It happens every four years and it's coming up again in November 2020? No, we're not talking about the next US Presidential election…
On April 10, 2020, OSHA issued interim guidance related to recording cases of COVID-19 that occur in the workplace. Normally, illnesses contracted in the workplace are recordable if they are new cases and result in medical treatment beyond first aid, days away from work, or other criteria in 29 CFR 1904.7.
We check in on the latest EPA actions to reform the Toxic Substances Control Act (TSCA) regulations and meet other responsibilities under the TSCA Reform law.
March 1 is here and it's an even numbered year, which means that large quantity generators should have already submitted Biennial Reports that cover activity from 2019. See what goes into the Biennial Report, including a couple of recent changes to the requirements from EPA's Generator Improvements Rule.
Update: CSB's Final Rule on reporting accidental releases takes effect on March 23, 2020. The new regulation requires owners or operators of chemical facilities to report on accidental releases.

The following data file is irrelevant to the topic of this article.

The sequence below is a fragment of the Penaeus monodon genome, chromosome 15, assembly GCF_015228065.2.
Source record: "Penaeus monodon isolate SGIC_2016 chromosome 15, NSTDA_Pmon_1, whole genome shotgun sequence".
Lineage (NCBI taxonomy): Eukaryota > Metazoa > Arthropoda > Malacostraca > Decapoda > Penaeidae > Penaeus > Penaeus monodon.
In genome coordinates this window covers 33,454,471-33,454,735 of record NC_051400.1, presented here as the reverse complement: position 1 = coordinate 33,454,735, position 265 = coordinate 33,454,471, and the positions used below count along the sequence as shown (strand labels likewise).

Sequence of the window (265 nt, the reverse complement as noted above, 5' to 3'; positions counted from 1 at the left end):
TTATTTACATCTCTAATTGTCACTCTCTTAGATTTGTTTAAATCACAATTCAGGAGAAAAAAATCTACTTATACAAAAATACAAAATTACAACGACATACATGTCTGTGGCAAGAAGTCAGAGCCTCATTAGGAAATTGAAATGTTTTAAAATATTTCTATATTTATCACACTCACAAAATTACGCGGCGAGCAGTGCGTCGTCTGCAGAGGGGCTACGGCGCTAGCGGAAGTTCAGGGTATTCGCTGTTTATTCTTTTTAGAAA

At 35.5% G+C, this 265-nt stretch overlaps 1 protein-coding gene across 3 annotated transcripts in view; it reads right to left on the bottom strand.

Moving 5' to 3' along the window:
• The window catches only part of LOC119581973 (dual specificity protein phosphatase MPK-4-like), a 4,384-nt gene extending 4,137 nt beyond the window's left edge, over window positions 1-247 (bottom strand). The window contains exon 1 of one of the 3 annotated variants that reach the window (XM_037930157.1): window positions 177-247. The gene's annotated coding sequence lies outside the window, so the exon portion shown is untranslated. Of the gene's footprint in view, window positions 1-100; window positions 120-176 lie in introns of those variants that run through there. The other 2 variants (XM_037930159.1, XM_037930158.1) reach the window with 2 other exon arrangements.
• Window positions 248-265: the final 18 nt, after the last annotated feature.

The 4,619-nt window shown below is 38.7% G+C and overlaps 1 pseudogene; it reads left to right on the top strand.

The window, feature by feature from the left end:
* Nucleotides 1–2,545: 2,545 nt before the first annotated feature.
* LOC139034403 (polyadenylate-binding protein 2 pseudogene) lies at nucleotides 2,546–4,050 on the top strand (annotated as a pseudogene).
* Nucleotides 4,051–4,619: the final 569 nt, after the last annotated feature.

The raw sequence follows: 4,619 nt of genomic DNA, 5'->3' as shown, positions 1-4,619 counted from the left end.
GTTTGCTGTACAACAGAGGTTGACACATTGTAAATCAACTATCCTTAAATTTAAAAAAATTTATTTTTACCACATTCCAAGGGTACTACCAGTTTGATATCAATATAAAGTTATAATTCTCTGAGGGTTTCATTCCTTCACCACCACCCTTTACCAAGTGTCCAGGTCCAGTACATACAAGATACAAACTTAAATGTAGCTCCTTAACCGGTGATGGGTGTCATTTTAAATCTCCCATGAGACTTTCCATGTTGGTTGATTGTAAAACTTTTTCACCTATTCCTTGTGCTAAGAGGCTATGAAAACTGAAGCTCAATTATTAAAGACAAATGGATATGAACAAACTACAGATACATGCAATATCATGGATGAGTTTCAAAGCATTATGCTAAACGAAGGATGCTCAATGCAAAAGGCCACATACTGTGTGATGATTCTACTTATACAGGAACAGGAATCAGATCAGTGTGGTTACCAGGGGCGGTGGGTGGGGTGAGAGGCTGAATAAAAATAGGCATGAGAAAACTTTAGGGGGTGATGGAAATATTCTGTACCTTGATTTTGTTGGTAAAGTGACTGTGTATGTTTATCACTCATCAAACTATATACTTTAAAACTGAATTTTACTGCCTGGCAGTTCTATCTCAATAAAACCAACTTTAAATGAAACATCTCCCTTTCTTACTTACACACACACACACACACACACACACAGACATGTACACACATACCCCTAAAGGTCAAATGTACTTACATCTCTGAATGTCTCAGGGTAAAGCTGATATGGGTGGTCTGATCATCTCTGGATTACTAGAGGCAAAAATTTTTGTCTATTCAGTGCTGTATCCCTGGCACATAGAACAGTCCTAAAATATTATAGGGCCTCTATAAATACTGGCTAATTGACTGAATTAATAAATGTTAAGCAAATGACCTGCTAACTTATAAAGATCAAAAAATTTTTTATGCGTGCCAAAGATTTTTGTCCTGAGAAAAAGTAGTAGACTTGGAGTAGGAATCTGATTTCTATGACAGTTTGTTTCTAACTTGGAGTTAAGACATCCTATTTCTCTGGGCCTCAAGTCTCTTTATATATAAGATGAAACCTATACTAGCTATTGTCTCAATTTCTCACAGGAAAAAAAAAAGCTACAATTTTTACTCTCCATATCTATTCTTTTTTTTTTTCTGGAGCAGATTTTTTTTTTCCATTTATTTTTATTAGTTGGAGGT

Congress recently passed a law that includes a provision to add certain per and polyfluoroalkyl substances (PFAS) to the EPCRA Toxic Release Inventory (TRI) list of reportable chemicals.
The Chemical Safety and Hazard Investigation Board (CSB) released a notice of proposed rulemaking (NPRM) to create new chemical release reporting requirements in the December 12 Federal Register.
On October 29, 2019, EPA unveiled a draft risk evaluation for the chemical methylene chloride. This comes after a prohibition on consumer sales was enacted in March of this year to go into effect at the end of November.
In this week's Roundup, a chemical wholesaler must pay almost $50k for alleged chemical reporting violations. Plus, an Idaho cattle rancher settles with EPA over alleged Clean Water Act violations.
In late August 2019, the Securities and Exchange Commission (SEC) proposed an increase to the threshold for public companies to report environmental obligations under regulation S-K.
In 1995, US EPA passed the Universal Waste Rule, which created relaxed standards for managing common hazardous wastes like light bulbs, batteries, mercury-containing equipment, and more. While universal wastes are subject to less stringent regulations than “fully-regulated” hazardous wastes, there are still rules to follow to manage them properly. Use this guide to spot and correct common universal waste errors before they result in a notice of violation during a Federal or State inspection.